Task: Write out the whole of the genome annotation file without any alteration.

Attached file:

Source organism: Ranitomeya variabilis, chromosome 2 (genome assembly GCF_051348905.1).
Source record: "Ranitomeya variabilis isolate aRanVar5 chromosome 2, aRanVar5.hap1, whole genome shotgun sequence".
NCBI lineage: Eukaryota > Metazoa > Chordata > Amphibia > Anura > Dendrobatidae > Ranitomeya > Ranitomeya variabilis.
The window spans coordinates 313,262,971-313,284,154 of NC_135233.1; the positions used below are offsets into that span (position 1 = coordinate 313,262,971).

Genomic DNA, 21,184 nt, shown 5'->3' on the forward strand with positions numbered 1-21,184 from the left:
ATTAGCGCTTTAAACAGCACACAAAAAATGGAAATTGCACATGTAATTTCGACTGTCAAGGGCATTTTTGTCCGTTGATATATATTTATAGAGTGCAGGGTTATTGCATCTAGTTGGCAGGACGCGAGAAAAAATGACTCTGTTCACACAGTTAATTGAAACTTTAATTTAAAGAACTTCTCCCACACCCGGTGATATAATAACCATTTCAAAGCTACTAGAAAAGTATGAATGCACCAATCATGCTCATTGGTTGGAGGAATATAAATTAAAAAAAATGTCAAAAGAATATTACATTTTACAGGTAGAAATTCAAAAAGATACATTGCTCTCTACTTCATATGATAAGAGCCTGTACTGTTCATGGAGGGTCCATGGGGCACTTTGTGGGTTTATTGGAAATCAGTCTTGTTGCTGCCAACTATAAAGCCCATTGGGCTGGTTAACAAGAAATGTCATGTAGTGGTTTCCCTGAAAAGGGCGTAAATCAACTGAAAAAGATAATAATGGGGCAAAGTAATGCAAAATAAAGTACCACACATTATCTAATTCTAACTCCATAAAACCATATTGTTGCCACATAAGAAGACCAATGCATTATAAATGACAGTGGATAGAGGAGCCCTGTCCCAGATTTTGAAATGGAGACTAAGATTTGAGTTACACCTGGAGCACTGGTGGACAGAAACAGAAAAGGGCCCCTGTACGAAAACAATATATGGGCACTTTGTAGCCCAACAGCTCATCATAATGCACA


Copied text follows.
Source organism: Ranitomeya variabilis, chromosome 2 (genome assembly GCF_051348905.1).
Source record: "Ranitomeya variabilis isolate aRanVar5 chromosome 2, aRanVar5.hap1, whole genome shotgun sequence".
NCBI lineage: Eukaryota > Metazoa > Chordata > Amphibia > Anura > Dendrobatidae > Ranitomeya > Ranitomeya variabilis.
The window spans coordinates 313,262,971-313,284,154 of NC_135233.1; the positions used below are offsets into that span (position 1 = coordinate 313,262,971).

Genomic DNA, 21,184 nt, shown 5'->3' on the forward strand with positions numbered 1-21,184 from the left:
ATTAGCGCTTTAAACAGCACACAAAAAATGGAAATTGCACATGTAATTTCGACTGTCAAGGGCATTTTTGTCCGTTGATATATATTTATAGAGTGCAGGGTTATTGCATCTAGTTGGCAGGACGCGAGAAAAAATGACTCTGTTCACACAGTTAATTGAAACTTTAATTTAAAGAACTTCTCCCACACCCGGTGATATAATAACCATTTCAAAGCTACTAGAAAAGTATGAATGCACCAATCATGCTCATTGGTTGGAGGAATATAAATTAAAAAAAATGTCAAAAGAATATTACATTTTACAGGTAGAAATTCAAAAAGATACATTGCTCTCTACTTCATATGATAAGAGCCTGTACTGTTCATGGAGGGTCCATGGGGCACTTTGTGGGTTTATTGGAAATCAGTCTTGTTGCTGCCAACTATAAAGCCCATTGGGCTGGTTAACAAGAAATGTCATGTAGTGGTTTCCCTGAAAAGGGCGTAAATCAACTGAAAAAGATAATAATGGGGCAAAGTAATGCAAAATAAAGTACCACACATTATCTAATTCTAACTCCATAAAACCATATTGTTGCCACATAAGAAGACCAATGCATTATAAATGACAGTGGATAGAGGAGCCCTGTCCCAGATTTTGAAATGGAGACTAAGATTTGAGTTACACCTGGAGCACTGGTGGACAGAAACAGAAAAGGGCCCCTGTACGAAAACAATATATGGGCACTTTGTAGCCCAACAGCTCATCATAATGCACA